When Mohammad Ashraful, the national cricket hero, tearfully admitted to match fixing, the entire nation was in an uproar.
Newspapers couldn’t get enough of pointing out why the cricket team had been losing so many matches with shameful scores, international media had a field day reporting about how Bangladesh’s former coach "was not surprised" by Ashraful’s admissions; fans of Ashraful were crying out for "symbolic punishment;" Facebook and Twitter were flooded by people voicing their opinions about exactly how shameful this was for the nation and exactly why it should not be tolerated.
This got me thinking.
And the more I thought about it, the more bewildered I became.
What shocked me the most was to find out exactly how quick people were to point fingers. We, as a nation, are pretty swift when the time arises for assigning blame. This is funny, especially in this instance, when you consider the fact that we live in a country, where under-the-table dealings are commonplace.
Do we not turn a blind eye when we witness a road traffic officer getting bribed by someone else for wrongful parking? Do we not take for granted the fact that if you want to get something done fast, all you may have to do is slip the office peon some money on the side?
How many times have some of us waited for hours outside a doctor’s chambers, when suddenly someone else arrived, without an appointment, and miraculously their serial number just happens to be the next one?
What particularly saddens me is the fact that when someone, Ashraful for example, finally came forward and admitted his wrongdoing, almost the entire country rushed to voraciously berate his actions and call for repercussions.
Does his voluntary submission, his honesty in this instance, have no value whatsoever? I for one, find it difficult to believe that this matter could hardly ever be proved, especially without the public admission of guilt.
Let’s face it: a public denial, a few bank transfers to the right people, a few undertakings to perform as desired in the future, a few strategically placed media reports … and the accusation would have disappeared as quickly as it had come about.
Instead, Ashraful came clean about his fault at the very first instance: “I confessed to all charges ... in the interest of cricket. I'll accept any punishment given by BCB,” the glum-looking, 28-year-old batsman told reporters in Dhaka. “I always tried to give my best in cricket but I'm also feeling guilty for my wrongdoings. Please forgive me.” Surely, honesty deserves some respect?
During my first year at university, quite a while back, I was given an investigative report to prepare, dealing with the issue of whistleblowers defined as someone who "blows the whistle" and divulges confidential information to the public about a company or an organisation’s unethical actions.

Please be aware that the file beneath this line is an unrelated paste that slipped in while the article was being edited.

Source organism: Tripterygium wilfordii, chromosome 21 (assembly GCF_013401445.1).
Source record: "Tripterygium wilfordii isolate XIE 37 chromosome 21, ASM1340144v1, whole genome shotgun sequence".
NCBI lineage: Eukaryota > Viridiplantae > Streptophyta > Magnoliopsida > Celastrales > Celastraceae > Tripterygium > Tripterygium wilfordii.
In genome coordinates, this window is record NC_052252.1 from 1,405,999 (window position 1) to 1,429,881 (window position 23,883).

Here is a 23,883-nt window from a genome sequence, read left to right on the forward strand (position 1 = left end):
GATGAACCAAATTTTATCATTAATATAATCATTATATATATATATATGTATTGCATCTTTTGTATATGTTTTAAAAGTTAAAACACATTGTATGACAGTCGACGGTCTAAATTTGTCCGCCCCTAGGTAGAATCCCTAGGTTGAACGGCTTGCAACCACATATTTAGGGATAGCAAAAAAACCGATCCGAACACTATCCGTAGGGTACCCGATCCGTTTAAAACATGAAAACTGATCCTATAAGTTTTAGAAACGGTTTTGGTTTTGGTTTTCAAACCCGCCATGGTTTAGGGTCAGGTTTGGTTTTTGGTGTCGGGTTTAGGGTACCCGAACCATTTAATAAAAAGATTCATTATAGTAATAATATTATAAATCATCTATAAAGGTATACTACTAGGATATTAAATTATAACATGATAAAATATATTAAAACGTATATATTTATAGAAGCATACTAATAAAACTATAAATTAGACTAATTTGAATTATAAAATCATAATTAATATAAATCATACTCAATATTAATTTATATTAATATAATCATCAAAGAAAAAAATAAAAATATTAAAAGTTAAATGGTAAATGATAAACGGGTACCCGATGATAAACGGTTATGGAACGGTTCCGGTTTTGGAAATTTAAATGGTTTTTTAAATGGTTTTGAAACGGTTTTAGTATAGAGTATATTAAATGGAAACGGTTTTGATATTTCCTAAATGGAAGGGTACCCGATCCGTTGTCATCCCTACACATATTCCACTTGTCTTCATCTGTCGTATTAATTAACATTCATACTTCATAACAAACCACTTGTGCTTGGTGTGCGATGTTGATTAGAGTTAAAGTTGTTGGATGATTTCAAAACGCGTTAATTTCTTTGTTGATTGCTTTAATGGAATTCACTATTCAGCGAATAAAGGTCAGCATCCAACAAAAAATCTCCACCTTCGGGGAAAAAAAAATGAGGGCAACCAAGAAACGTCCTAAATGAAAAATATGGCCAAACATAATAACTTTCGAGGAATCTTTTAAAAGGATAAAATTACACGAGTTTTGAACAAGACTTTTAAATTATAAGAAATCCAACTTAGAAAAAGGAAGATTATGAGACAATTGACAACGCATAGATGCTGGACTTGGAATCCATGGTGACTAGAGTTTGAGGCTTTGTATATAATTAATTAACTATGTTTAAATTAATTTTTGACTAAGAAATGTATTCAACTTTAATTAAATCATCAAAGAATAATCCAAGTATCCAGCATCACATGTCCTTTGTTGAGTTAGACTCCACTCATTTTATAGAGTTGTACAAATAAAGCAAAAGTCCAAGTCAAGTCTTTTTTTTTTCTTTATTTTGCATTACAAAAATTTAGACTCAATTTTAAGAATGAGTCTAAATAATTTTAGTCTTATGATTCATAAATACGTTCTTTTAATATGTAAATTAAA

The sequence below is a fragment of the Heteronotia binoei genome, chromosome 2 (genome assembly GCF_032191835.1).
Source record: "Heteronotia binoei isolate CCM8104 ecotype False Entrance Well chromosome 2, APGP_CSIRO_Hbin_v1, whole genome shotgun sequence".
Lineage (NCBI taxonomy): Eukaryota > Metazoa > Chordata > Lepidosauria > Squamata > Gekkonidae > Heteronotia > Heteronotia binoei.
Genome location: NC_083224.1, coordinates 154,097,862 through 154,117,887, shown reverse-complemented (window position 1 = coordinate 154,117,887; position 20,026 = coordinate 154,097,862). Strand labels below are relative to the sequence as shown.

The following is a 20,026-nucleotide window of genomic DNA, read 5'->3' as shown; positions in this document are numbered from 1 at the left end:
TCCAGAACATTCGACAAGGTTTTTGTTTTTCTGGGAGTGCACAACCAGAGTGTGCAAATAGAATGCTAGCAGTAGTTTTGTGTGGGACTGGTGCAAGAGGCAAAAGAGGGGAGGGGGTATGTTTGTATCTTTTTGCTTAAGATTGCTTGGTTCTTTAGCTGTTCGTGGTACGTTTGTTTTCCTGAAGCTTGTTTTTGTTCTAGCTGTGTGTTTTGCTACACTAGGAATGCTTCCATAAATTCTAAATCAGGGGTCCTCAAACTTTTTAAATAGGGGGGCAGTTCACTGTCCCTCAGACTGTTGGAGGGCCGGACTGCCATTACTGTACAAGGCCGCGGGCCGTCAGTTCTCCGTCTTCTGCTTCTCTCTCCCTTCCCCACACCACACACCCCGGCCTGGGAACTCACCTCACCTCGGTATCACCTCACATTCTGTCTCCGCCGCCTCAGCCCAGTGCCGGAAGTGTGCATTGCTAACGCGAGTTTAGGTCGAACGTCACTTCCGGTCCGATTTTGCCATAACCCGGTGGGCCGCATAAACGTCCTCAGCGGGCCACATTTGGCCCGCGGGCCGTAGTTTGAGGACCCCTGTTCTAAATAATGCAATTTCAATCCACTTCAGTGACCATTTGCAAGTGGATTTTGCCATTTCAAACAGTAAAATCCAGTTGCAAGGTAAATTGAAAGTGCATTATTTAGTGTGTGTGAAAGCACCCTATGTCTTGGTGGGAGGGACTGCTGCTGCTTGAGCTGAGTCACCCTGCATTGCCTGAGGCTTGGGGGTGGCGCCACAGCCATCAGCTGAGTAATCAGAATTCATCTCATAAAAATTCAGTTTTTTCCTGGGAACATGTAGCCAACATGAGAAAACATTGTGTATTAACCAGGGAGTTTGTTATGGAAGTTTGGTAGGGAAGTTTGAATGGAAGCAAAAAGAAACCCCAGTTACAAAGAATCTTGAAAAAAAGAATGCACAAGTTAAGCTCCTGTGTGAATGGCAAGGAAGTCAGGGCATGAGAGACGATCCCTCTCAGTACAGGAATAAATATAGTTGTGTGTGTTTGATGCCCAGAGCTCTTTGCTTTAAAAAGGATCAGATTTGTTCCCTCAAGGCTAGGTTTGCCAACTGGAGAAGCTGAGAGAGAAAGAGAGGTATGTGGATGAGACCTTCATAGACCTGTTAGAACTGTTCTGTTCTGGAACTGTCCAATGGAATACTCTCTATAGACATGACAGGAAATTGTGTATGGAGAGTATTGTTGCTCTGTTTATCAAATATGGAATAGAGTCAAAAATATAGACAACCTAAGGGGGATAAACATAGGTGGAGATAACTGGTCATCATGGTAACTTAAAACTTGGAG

I remember how my research revealed that although praise existed for such whistleblowers, more often than not they were shunned in the business world, and their careers ended up in tatters, with no viable employment prospects. With Ashraful’s current disclosures, I cannot help comparing him to the whistleblowers that I researched.
In a June 10 letter to the Daily Star, Md. Nahid Iftekhar from Muradpur, Chittagong stated: “Senior players who introduced him to the gamblers must be brought to book, as Ashraful could not do this without their patronisation.” It would seem like somehow, within all the clamouring and hollering, the key issue is being missed out here. The elephant in the room remains – why haven’t the other key players in this scenario been identified and, if they have been, why isn’t there any outcry about them being brought to justice?
Every year Bangladesh receives millions in foreign aid for the purpose of development. I remember making a visit to Malaysia roughly 14-15 years back and feeling mildly satisfied that their state of development was on par with ours.
The next time I visited them, in 2005, I was astounded by what had achieved in just a few years. Yet, so many years having passed by, the ratio of development to time is ridiculously disproportionate. It’s sad that Bangladesh has displayed such insignificant progress, regardless of whichever government was elected to power.
Where has all the foreign aid we have supposedly received disappeared, and why isn’t there enough noise being generated about the corruption in this instance?
It appears that we are willing to turn a blind eye to pressing matters when they are kept hidden from us but when someone steps forward, like Ashraful, to accept his wrongdoing and seek redemption, we are quick to point fingers and cry out for “justice” and “punishment.”
I’m sure everyone remembers how there was once a time when the Bangladesh cricket team was considered a mere hurdle to be overcome; today the Bangladesh cricket team is instead perceived as a force to be reckoned with, and Ashraful has played a major contribution in attaining this status.
To punish someone gravely, for being honest and forthcoming, by destroying their playing career forever is beyond harsh; it is almost barbaric. Surely the fact that he has so readily confessed displays a certain degree of innocence? Surely to err is human; forgiveness is divine.
I dread to think how this witch-hunt is affecting other players on the team – players who may have been considering coming forward with similar admissions.
Surely such information could all have been accumulated and we could have rid this match fixing corruption by investigating and dealing with the root causes? Food for thought my dear readers, food for thought.